GenevaLunch photo album, Gotthard base tunnel, April 2009 below the ground and October 2010, piercing the hole
Noise, dust, the weight of the Earth press down on men who doggedly dig our tunnels
Gotthard Pass, Switzerland (GenevaLunch) – Those of us who spend our lives above ground are hard pressed to imagine what it is like to descend into the bowels of the Earth every day to clock in for work. The past two months have had the public imagination focused on the hellish side of that work, watching 33 Chilean miners trapped underground by a mining cave-in.
Friday 15 October another face to that work was shone to the world, when 17 years of drilling deep inside the Swiss Alps resulted in the final hole between two tunnels being pierced.
The workers shouted, cheered, splashed champagne and carried the ultimate symbol of comradery, their beloved statues of St Barbara, patron saint of mine safety, from one side of the tunnel hole to the other.
The workers who have drilled, transported, and built casings for the Gotthard base tunnel, operating at depths that sometimes reach nearly 2 km underground, have seen the light of day, or at least of the other side of the Alps underground, and it’s no small feat.
In April 2009 I spent most of a day in the tunnel with a small group of journalists. The atmosphere was very different from that of today, 15 October, when the tunnel was pierced and lights were shining everywhere, champagne was flowing.
The high level of security and professionalism observed all the time by everyone struck us immediately, and it was contagious. Taking a series of elevators down that far is daunting and while the men were friendly they, too fell quiet as the machines pulled us far below the surface and into the true heart of the Alps.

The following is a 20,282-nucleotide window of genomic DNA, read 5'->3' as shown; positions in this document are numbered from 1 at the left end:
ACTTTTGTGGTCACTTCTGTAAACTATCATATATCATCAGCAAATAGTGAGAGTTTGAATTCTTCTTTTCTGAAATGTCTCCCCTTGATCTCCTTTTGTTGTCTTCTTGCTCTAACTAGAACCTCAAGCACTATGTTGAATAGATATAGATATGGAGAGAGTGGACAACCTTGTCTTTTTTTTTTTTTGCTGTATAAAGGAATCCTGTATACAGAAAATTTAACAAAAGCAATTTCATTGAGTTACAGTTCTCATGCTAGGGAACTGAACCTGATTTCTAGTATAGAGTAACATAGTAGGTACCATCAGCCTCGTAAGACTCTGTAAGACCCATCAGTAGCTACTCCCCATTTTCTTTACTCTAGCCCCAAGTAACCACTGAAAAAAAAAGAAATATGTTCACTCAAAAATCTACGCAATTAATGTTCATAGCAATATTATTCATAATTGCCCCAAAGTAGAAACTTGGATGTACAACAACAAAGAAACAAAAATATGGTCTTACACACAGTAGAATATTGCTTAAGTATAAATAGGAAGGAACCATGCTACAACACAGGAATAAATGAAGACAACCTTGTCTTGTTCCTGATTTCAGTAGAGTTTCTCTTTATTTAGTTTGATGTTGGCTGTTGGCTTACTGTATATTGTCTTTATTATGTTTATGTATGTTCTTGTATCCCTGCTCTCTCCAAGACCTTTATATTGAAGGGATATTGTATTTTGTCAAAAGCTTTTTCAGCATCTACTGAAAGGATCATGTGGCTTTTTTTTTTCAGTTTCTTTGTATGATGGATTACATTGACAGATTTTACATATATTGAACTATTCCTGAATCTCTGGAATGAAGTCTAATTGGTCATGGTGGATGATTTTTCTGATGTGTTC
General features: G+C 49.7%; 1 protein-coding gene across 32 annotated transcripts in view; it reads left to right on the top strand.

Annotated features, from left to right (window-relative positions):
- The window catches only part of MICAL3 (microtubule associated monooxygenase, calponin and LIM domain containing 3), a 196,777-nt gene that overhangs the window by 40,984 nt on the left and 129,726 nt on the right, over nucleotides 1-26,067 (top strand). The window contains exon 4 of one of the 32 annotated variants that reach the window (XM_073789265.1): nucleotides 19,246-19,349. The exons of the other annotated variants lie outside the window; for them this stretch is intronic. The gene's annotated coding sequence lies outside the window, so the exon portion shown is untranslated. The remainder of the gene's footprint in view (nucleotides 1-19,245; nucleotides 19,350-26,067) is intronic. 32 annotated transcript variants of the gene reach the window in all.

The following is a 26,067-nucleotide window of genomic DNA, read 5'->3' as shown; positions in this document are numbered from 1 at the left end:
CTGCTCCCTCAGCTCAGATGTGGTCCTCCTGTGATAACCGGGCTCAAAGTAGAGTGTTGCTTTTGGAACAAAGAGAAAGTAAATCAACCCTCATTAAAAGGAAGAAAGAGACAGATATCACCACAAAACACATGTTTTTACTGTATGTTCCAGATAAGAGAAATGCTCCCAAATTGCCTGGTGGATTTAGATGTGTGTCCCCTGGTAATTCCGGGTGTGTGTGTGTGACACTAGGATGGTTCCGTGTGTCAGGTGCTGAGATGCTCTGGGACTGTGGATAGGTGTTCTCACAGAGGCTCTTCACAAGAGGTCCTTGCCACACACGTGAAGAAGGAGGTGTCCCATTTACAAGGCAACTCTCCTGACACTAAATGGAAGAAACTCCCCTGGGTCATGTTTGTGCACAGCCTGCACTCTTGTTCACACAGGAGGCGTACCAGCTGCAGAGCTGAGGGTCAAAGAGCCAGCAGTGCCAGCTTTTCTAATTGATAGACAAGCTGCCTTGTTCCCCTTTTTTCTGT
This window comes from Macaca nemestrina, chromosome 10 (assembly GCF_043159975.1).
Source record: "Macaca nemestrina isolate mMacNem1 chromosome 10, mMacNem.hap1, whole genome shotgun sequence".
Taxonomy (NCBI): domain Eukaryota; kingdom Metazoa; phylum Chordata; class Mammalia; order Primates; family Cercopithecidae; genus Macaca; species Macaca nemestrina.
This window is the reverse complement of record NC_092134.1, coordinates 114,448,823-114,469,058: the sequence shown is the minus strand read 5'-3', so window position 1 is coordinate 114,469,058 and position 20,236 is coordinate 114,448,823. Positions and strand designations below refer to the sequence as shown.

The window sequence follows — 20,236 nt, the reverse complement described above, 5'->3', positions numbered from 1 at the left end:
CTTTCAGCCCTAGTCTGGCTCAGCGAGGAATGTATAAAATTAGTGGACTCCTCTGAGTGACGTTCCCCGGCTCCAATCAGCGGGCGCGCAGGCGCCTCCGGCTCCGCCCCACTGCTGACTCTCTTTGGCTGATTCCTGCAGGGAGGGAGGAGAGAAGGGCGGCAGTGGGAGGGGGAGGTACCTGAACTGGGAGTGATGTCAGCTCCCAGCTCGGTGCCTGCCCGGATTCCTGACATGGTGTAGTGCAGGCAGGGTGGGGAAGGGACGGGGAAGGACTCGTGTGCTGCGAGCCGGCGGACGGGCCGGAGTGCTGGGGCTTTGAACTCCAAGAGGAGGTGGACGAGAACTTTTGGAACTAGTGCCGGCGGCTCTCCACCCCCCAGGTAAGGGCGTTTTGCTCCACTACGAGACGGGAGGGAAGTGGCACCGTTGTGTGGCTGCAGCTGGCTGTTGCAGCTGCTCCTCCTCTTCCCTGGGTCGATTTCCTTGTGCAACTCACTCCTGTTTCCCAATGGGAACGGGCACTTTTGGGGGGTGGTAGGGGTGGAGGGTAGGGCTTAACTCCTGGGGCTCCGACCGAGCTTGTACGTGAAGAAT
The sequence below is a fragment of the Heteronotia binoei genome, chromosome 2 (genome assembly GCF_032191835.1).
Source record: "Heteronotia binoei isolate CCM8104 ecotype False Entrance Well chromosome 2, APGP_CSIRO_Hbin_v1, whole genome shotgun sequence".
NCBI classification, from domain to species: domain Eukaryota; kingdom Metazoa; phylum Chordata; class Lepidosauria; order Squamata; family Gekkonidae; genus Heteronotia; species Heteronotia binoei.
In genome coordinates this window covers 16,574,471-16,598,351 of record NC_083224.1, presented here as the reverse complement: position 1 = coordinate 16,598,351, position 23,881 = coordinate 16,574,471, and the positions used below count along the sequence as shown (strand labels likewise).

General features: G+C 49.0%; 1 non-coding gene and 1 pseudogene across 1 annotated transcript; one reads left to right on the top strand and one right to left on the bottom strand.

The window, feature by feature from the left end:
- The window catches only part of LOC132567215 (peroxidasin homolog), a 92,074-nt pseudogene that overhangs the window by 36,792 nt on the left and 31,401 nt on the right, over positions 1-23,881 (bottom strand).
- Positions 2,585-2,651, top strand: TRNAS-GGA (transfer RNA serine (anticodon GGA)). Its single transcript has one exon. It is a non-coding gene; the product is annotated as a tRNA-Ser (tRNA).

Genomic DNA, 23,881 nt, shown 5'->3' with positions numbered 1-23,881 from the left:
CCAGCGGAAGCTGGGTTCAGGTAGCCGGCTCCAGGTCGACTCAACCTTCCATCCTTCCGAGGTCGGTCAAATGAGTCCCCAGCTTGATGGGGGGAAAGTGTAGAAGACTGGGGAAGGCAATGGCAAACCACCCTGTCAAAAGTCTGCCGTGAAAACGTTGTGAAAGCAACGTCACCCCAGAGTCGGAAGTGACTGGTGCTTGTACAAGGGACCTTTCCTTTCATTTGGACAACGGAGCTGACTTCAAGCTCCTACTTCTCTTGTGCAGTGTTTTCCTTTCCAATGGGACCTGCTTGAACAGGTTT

Comradery, faith remain important for workers
Unlike today, with TV crews and other women joining the workers and champagne in abundance, there are two strict rules Down Below: no women workers and no alcohol. No women in tunnels is the rare exception to equal rights legislation largely because safety is an overwhelming priority and any distractions, including alcohol and women, that might add to the risk, are taboo.
It was deafeningly noisy, all the time, and while helmets dim the sound, the vibrations from the huge tunneling machine never disappear.
Lighting is either weak or glaring and, the sense that you are in a place far beyond the reach of help if anything goes wrong never really leaves you.
The workers joke, like any construction workers, and those who have found jobs in this tunnel are some of the best in the world: it’s clear they know their business and they don’t spend their days worrying.
But the statue of St Barbara, in her niche, gets a nod from passing workmen on a regular basis.
The tunnel is a masterpiece of engineering, which we will look at later but Friday 15 October, it’s time to cheer the workers who go Down Under every day to shave a couple hours off European north-south travel time for the rest of us, starting in 2017.
They’ve poked a huge hole in the Alps, and the mountains are still standing. Pretty soon, we’ll take it for granted.
Links to other sites:
“The New Gotthard Rail Link”, pdf, brochure by Alp Transit, in English, including technical descriptions
TSR video of the piercing of the tunnel